2156 Koyukuk Drive
Photo by Allison Blanchard, UAF University Relations
The seven-story C. T. Elvey Building, built in 1970, is home to the Geophysical Institute and contains office and lab spaces.
The blue satellite-tracking antenna, with a diameter of 29.5 feet, was hoisted atop the building in March 2017, replacing one from 1987. It and two 11-meter antennas in nearby woods receive synthetic aperture radar data from polar-orbiting satellites. UAF operates the Alaska Satellite Facility for NASA. A weather and gamma radiation monitor also sits atop Elvey, and another is in the hills nearby. They gather data for UAF, Los Alamos National Laboratory and the Alaska Department of Environmental Conservation.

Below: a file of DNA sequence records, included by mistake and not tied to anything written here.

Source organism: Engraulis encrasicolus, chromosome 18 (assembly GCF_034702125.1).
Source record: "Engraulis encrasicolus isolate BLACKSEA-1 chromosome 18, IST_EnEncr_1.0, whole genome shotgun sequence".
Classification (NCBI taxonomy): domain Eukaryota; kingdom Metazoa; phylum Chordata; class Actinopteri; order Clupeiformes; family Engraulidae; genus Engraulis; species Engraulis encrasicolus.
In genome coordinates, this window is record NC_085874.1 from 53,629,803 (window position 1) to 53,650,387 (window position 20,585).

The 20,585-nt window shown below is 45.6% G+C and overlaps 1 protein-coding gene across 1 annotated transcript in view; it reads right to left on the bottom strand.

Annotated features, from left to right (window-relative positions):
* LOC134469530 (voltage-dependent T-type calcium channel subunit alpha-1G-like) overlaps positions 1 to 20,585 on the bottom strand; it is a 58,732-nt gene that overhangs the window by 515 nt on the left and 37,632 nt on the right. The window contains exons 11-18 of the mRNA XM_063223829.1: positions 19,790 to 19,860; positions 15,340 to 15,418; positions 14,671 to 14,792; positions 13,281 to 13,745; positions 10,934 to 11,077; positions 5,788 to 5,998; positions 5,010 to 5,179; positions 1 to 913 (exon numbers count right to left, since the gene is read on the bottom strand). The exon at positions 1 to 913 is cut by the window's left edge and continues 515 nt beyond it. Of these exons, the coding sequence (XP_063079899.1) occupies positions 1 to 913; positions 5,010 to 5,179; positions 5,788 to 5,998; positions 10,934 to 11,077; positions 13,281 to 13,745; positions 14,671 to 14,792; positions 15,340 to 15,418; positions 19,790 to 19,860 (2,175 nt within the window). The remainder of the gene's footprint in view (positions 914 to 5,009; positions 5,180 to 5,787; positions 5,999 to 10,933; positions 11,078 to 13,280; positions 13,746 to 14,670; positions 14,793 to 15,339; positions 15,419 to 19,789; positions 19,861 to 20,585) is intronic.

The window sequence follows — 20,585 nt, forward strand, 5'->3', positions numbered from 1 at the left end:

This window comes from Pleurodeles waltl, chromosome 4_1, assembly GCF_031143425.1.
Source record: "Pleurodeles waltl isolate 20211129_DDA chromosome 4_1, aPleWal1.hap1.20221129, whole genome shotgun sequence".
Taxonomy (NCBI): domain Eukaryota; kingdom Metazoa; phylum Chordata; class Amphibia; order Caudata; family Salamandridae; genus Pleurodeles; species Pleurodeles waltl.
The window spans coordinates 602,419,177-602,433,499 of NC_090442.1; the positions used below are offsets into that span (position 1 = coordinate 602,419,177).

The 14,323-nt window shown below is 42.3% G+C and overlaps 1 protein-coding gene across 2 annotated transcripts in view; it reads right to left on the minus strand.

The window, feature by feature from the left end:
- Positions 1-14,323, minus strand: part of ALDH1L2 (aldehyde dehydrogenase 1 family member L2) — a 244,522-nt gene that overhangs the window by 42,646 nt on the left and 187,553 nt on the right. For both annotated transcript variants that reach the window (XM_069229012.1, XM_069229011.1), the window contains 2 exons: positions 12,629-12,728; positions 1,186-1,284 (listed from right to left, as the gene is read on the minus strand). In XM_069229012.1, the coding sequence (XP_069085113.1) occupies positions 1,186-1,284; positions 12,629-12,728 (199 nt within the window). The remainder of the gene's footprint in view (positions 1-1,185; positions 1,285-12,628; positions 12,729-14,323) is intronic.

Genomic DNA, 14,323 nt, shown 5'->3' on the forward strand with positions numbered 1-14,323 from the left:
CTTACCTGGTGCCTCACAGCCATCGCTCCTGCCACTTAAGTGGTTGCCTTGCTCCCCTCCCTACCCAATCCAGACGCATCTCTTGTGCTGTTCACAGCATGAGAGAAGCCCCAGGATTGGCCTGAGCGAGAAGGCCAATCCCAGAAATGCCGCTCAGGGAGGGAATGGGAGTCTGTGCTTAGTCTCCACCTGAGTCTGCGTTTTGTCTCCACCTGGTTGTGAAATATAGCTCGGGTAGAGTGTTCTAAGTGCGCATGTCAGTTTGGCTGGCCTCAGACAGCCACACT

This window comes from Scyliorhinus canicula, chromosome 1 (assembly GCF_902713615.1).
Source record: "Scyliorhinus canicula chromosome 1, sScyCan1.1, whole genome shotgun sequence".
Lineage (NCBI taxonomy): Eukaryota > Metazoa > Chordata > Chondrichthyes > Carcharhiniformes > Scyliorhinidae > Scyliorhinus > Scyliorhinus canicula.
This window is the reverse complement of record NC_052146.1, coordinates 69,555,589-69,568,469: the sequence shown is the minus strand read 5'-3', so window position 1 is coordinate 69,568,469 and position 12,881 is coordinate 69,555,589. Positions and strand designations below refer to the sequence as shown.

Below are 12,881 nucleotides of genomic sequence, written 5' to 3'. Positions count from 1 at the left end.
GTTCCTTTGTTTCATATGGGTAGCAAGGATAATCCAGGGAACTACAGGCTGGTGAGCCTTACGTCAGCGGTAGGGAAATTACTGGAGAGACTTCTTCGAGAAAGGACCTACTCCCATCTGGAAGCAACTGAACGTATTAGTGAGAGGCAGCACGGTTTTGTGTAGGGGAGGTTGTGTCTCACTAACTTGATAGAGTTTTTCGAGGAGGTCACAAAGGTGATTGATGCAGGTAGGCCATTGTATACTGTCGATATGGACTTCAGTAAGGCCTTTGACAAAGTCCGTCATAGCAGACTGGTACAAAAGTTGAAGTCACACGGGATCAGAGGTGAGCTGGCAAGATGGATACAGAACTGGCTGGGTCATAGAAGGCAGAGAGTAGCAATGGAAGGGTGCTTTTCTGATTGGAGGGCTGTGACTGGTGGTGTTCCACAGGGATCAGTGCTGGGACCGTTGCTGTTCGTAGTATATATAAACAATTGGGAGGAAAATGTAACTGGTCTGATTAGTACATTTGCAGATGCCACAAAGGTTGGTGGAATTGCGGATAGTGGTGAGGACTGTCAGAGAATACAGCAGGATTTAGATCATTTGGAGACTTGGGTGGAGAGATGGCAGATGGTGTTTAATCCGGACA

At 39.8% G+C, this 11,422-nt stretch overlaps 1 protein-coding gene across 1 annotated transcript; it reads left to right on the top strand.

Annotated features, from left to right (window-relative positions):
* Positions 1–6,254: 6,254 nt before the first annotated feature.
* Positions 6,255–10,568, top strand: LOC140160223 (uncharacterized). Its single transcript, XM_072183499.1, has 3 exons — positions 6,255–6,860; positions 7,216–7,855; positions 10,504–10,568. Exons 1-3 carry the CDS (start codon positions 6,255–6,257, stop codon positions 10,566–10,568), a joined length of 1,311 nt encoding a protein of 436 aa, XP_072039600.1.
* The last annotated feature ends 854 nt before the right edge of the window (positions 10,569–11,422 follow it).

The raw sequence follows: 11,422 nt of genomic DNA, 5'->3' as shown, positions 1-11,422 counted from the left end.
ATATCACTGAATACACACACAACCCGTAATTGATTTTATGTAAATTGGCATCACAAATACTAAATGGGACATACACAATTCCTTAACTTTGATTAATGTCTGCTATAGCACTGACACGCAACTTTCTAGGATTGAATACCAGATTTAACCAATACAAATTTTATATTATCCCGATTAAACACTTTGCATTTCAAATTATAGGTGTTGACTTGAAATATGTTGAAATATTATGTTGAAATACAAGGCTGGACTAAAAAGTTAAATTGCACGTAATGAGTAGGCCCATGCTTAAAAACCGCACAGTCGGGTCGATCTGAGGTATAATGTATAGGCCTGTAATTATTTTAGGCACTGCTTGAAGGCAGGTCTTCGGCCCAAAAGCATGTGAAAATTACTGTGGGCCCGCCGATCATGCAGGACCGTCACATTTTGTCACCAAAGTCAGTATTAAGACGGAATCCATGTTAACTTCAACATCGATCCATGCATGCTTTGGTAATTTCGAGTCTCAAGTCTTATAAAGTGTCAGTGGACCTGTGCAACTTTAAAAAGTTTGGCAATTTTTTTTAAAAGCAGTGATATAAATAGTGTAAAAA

Christian T. Elvey was managing director of the Geophysical Institute from 1952-1963 and was the university's first vice president for research and advanced study from 1961-63. Upon his retirement in 1967, he was granted professor emeritus status. In 1970, Elvey joined the elite names in the history of world science when a crater near the north pole of the moon was named in his honor.
Guided tour: Geophysical Institute